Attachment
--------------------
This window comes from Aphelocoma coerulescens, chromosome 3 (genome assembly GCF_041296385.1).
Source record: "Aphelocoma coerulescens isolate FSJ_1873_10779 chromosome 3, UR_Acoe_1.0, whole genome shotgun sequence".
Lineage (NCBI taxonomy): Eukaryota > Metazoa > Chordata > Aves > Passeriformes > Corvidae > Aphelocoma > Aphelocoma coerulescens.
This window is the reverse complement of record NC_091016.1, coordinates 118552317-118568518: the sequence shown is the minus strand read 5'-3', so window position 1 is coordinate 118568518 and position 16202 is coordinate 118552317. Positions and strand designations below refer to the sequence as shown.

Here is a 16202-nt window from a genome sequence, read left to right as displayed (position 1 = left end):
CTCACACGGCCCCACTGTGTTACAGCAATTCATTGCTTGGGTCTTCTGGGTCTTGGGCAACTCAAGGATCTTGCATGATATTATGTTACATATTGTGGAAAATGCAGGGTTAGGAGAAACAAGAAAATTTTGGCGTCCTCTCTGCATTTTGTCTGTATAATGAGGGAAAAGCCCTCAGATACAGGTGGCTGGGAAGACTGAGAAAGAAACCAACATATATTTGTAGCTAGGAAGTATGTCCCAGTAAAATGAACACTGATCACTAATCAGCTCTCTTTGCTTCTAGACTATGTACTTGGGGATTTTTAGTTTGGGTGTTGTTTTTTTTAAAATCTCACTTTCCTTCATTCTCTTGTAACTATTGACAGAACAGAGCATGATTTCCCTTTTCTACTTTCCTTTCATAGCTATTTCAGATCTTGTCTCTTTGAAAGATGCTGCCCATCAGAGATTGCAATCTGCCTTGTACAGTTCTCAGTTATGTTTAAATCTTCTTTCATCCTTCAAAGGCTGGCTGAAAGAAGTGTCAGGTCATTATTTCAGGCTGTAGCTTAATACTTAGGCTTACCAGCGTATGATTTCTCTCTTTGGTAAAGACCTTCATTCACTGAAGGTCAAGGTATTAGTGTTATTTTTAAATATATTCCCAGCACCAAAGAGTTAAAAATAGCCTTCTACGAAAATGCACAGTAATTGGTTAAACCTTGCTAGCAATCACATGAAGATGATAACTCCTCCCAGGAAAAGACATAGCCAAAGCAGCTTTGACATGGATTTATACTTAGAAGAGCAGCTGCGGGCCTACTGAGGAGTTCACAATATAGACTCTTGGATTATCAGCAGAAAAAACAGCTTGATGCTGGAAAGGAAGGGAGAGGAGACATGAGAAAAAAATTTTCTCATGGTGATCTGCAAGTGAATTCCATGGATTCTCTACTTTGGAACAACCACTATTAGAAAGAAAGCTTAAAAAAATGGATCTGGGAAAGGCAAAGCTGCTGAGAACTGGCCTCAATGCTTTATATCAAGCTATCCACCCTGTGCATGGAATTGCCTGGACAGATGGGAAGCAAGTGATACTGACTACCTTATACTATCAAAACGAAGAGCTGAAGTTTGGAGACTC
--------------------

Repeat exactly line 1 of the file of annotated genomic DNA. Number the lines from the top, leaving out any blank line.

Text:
This window comes from Aphelocoma coerulescens, chromosome 3 (genome assembly GCF_041296385.1).